Previous posts in this discussion:
PostTrump as Populist (José Ignacio Soler, Venezuela, 03/16/16 3:40 am)
Since I was in New York last year visiting my sister and brother-in-law, I have paid attention to Donald Trump's emerging popularity. I wondered, and still wonder following recent posts on WAIS, how such a character could be more than a "circus clown"--as Cameron Sawyer pointed out in his post of 15 March--or a reality TV star.
As foreigner, I am not the best person to make comments on the subject, but from an outsider point of view I feel tempted to make some honest reflections.
My question was, how it is possible that such a character has so much popularity in a deeply democratic, politically mature, country? Is the social and economic crisis so intense that it could produce an apparently irrational collective reaction in the population?.
My guess on these complex questions might be simplistic and unoriginal: Trumpism is another expression of a rising, not new, phenomenon in politics: Populism. Is it not of the kind we have suffered in Venezuela with Chávez, the one emerging in Spain with Podemos, the AfD in Germany, Putininsm in Russia, or many others diverse political movements all over Europe and Latin America? Although they are all politically ideologically inspired, they might be from the right or the left because mainly they have some basic common elements.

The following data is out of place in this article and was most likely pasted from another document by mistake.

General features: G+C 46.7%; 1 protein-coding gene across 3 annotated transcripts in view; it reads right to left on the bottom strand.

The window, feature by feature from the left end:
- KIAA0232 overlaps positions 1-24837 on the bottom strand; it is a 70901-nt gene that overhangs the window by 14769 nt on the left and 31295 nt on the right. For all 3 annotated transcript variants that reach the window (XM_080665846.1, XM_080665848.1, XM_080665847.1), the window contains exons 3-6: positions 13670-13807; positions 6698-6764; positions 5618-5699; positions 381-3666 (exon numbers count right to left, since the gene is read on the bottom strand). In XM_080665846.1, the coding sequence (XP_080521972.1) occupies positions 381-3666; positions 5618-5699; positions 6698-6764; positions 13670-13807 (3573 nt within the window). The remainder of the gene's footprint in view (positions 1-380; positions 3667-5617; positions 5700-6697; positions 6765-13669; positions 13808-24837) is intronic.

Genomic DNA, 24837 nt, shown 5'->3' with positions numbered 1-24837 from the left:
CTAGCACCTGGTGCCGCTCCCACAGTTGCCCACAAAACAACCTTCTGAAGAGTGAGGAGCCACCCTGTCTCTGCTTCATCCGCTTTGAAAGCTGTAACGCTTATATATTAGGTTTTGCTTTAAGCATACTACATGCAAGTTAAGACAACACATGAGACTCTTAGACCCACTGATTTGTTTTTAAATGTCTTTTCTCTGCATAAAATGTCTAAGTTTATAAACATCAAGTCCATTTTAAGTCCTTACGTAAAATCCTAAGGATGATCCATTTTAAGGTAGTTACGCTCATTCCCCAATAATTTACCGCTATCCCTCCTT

Some shared traits:
--They emerge from a crisis and collective frustration: economic, political or social.
--A charismatic leader with high communication and rhetorical skills and resources, with self-assuredness and confidence of success.
--Using demagogic language, irreverent--even politically incorrect--radical or "revolutionary" clichés with mostly unfeasible promises.
--Giving a fake empowerment role to the otherwise anonymous masses, appealing to very basic collective emotions, such as racism, patriotism or sectarianism of some kind, a great attraction to the many diverse uneducated sectors of the population.
--An old, or new, form of Chauvinism (neo-Chauvinism?) blaming of most of the problems on external enemies forces, foreigners, immigrants, other countries or commercial treaties.
--A tendency to isolate the country--ethnocentrism?--as a response to those real or imaginary "enemies"
One of my conclusions is that a great sector of the American population--Republicans and others--is not irrational, but basically coherently responding to this unfortunately attractive "siren call." On the Democratic side, I would not be sure whether Sanders is another expression of Populism.
It is hard to fight this kind of political phenomenon. From my experience, maybe to be well informed and with a good doses of common sense-- sometimes the least common of the senses--is an antidote. Most likely every country must sometime go through it to get vaccination, such as Germany with Hitler, one of the most unfortunately popular populists in history.
I must apologize for my comments if someone find them intrusive for a foreigner.
JE comments: No apologies necessary, José Ignacio! Often the outsider's perspective is more accurate. The common thread that unites Trump and Sanders is indeed the populist message. But after yesterday's poor showing in the primaries, the Sanders phenomenon appears to be waning. The Trump Train, on the other hand, continues to gather steam.
On Isle of Wight, Trump is Feared
(John Heelan, UK
03/17/16 12:39 PM)